BHM Series #3: Ananse and the Beginning of All Stories
In honor of Black History Month, I’m reposting a previous series. A few years ago, (2015 to be exact!) I challenged myself to write 28 posts highlighting African-American History. This year I finally reached my goal!!! Check out my original post below which appeared on February 17, 2015. To see more posts in this series, click here.
OK… so in case you didn’t know… black people invented stories. Seriously! It’s true! You can read about it by learning about one of my favorite folktale heroes…
Ananse the Spider Man
Ananse, also known as Kwaku Ananse, and Anancy (and in the American south as Aunt Nancy.) is a West African god who often takes the shape of a spider. He is considered to be the “spirit of all knowledge of stories.” He is a spider, but often acts and appears as a man. Anansi tales originated from the Ashanti people of present-day Ghana. He is also one of the most important characters of West African and Caribbean folklore.
The survival of Ananse stories in African-American culture is proof that our cultural heritage and folklore survived the ‘middle passage’ of the slave ships. Sadly, these oral traditions were the one of the only possessions which survived the harrowing journey. (Some Ashanti rhythms have made the journey as well and have even resurfaced in the Charlston dance of the 20’s and the driving beat behind Michael Jackson’s Billie Jean!)
Treasure these amazing stories and share them with your family.
Learn more about Ananse from this child friendly site:
The trickster Ananse, originally a West African spider-god, lives on in the form of stories and tales. Stories were retold as entertainment, to color conversation, to impart a moral lesson or to console grieving families. Why is this figure so universal? Why did so many African-American folk tales recount his exploits, under one name or another? Ananse is the spirit of rebellion; he is able to overturn the social order; he can marry the Kings’ daughter, create wealth out of thin air; baffle the Devil and cheat Death. Even if Ananse loses in one story, you know that he will overcome in the next.
A Story, A Story retold and illustrated by Gail E. Haley
This is MY VERY FAVORITE BOOK of all time! My grandmother brought it back from a trip to Africa. I remember is started my budding acting career by engaging all my friends in the retelling of this amazing story. It has tigers, hornets, Gods and fairies! What could be more amazing. Even more important, it tells how all the stories came to be!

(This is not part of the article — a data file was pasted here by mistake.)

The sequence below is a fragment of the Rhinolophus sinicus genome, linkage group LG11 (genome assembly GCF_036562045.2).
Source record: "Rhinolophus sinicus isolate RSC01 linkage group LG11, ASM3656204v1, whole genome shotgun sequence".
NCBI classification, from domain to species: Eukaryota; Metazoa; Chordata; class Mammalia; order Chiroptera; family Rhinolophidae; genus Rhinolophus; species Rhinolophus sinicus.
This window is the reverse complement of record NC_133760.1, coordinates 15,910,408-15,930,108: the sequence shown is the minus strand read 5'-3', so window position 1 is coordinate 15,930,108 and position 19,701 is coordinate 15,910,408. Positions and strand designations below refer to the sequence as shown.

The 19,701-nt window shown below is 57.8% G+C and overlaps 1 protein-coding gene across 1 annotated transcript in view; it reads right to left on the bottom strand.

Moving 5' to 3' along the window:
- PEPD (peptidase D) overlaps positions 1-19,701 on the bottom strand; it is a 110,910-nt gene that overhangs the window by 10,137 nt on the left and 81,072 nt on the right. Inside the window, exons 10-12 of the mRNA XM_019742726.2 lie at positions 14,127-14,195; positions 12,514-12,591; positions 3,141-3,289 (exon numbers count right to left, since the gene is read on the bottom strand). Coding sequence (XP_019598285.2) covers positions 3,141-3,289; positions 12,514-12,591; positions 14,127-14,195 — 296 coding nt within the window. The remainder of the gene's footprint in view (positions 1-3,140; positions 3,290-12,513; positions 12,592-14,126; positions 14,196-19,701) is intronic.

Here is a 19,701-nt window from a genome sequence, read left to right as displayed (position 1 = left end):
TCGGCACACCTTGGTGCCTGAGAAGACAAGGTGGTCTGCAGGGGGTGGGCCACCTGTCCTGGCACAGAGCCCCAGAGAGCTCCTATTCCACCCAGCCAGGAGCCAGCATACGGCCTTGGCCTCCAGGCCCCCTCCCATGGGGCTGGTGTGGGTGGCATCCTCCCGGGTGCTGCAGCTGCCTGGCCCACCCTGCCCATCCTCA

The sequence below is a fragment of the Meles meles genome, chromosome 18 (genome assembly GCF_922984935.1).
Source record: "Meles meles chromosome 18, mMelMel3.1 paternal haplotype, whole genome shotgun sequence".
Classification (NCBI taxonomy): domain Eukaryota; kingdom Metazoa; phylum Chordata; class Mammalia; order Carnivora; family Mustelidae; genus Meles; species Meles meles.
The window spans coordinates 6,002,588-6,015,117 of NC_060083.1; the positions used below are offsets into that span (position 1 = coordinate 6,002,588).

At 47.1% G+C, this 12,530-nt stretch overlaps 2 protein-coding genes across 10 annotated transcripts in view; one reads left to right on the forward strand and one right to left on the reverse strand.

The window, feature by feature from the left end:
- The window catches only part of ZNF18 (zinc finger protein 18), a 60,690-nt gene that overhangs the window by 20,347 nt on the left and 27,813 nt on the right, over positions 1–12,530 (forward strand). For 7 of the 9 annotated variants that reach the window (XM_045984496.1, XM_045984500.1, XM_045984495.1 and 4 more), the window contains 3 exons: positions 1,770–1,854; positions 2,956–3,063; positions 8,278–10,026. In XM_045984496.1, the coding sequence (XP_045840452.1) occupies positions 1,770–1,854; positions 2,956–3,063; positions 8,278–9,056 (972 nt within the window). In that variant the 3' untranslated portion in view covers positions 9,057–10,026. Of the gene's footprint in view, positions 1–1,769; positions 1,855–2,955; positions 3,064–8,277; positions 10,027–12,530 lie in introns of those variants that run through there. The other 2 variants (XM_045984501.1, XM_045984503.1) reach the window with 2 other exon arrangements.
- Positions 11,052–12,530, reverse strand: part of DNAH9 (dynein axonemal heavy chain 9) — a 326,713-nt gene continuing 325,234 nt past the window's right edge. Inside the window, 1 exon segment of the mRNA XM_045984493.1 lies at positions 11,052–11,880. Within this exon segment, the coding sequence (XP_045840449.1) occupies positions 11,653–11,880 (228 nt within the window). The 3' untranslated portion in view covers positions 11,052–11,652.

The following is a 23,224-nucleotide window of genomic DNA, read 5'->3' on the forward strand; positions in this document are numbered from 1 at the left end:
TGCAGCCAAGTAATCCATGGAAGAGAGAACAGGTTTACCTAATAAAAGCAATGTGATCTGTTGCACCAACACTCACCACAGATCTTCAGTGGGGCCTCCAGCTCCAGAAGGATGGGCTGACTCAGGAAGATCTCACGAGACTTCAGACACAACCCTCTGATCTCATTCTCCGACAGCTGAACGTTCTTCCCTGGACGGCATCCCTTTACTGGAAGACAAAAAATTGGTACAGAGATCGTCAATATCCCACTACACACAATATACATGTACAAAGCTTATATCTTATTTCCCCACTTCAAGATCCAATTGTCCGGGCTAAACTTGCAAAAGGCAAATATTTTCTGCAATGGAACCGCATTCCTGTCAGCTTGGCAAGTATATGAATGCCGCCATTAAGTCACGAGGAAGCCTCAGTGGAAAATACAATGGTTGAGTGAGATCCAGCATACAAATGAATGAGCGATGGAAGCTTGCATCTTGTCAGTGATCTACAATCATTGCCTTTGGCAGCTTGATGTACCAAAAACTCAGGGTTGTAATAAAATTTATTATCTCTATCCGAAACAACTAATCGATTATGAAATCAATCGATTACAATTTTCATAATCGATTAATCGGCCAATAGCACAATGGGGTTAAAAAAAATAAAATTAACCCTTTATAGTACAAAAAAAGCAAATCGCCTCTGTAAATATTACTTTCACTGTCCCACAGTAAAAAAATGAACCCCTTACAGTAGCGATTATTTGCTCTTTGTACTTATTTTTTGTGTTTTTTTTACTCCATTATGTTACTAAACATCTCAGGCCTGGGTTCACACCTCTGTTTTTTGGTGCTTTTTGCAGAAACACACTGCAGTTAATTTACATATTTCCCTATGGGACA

This story (a Caldecott Medal winner) is about Ananse the ORIGINAL “spider man”. Unlike Peter Parker, Ananse often appears as an old man, who many disregard. In this version, Ananse decides to spin a web to the seek a golden box of stories from Nyame, the Sky God. Nyame underestimates Ananse’s skill and gives him what he thinks is an impossible task. Ultimately, though Ananse succeeds, winning the Sky God’s admiration, and brings back the worlds stories for all people to hear.
If you are a parent or educator looking for a great audio reading of the story, check this out. (See the picture below.) If you have early readers, this is a great site to have children read while they listen and watch simple animations.
Once you read one Anansi story, you will likely be hooked! If you are interested in learning more about Anansi tales, check out The Logonauts site which brings together a range Anansi stories from a variety of sources.
Learn More About Ananse’s Contribution to American Culture …
Ananse may be an African folktale hero. But when he came to America in the oral tradition of storytelling, he merged and evolved with other African, American and Native American folktale heroes.
Anansi shares similarities with the trickster figure of Br’er Rabbit, who originated from the folklore of the Bantu-speaking peoples of south and central Africa. Enslaved Africans brought the Br’er Rabbit tales to the New World, which, like the Anansi stories, depict a physically small and vulnerable creature using his cunning intelligence to prevail over larger animals.However, although Br’er Rabbit stories are told in the Caribbean, especially in the French-speaking islands (where he is named “Compair Lapin”), he is predominantly an African American folk hero….
Elements of the African Anansi tale were combined by African-American storytellers with elements from Native American tales, such as the Cherokee story of the “Tar Wolf”, which had a similar theme, but often had a trickster rabbit as a protagonist. The native American trickster rabbit appears to have resonated with African-American story-tellers and was adopted as a cognate of the Anansi character with which they were familiar. …
Thus, the tale of Br’er Rabbit and the Tar Baby represents a coming together of two separate folk traditions, American and African, which coincidentally shared a common theme.
In the USA today Anansi tales live alongside stories of Br’er rabbit and Aunt Nancy tales. Thus tales from Africa, the Carribean and the American South have both merged and coexist in the United States to this day.
Want more ideas? Check out these related reads: Diversify your Child’s Toy Chest, What Color Crayons are in Your Coloring Box?, Books that Get the Conversation Started
How are you actively sharing the richness and of African and African-American culture with your family? Please share your ideas, resources and comments below!
My homework assignment: Inspired by an SNL’s skit, I challenged myself to write 28 posts highlighting African-American culture and heritage (roughly one for each day of the month)… Do you have a great resource to share? Post it in the comments or email me!